“In a conversation Walker held with four Egyptian journalists… it was clear that the American ambassador had not come to the region only to hear and exchange opinions with officials, intellectuals, and journalists; he brought with him a list of political and strategic advice that he thought the Arabs should listen to carefully, so as to improve ‘the rhetoric’ towards Western public opinion and to acquire skill in the rules of the diplomatic game in the new world order…”






“Walker talked more than he listened, at least at that private meeting with the Egyptian journalists. He focused on a number of fundamental issues which helped [us] understand that there is, in effect, kinship between the hawks and the doves [in Washington]. Despite disagreement on the details, the presentation, and the political formulas, Edward Walker had no remarkable view regarding the present situation in occupied Palestine. As far as he is concerned, Israel is a peace-seeking democratic state. Walker’s criticism of Sharon is no different than the American government’s criticism of the Israeli violence apparatus…”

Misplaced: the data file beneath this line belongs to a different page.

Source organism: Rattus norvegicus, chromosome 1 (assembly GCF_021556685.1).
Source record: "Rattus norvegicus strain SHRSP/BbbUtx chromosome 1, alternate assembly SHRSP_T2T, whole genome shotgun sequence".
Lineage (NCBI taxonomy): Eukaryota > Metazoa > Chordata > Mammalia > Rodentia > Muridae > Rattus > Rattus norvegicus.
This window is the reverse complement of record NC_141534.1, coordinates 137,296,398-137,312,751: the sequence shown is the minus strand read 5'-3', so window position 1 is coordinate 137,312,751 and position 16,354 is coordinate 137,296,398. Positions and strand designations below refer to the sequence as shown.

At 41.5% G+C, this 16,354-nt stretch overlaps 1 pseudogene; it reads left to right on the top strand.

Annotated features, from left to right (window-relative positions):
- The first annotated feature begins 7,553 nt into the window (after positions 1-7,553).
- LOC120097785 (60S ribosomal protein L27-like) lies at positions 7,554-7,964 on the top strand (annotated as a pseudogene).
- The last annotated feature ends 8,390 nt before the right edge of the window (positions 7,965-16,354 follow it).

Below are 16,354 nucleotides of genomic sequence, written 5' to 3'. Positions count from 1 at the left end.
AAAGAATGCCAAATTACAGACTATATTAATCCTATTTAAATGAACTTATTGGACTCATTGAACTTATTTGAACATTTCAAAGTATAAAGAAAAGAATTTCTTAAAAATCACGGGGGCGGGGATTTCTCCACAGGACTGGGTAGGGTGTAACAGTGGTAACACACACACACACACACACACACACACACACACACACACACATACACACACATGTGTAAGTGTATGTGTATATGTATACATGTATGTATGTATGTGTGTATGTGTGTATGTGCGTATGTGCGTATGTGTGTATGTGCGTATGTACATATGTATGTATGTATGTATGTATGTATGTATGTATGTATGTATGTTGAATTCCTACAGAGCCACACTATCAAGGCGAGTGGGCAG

“Walker harshly criticized the Arab diplomatic community in Washington, and said that [its members] had met following the incident [of September 11] to decide how to deal with it. Walker said that he advised some of the Arab ambassadors to take out ads in the American papers expressing sorrow for what had happened to the American people… According to him, some of the ambassadors told him straight out: ‘Why should we express sorrow for what happened?’ They told him that they felt it would be an erroneous message, as if the Arabs felt responsible for what had happened… Walker compared the behavior of the Arabs to the initiative of the Jewish-American organizations, which he described as the swiftest [to respond] and highly influential in this type of crisis…”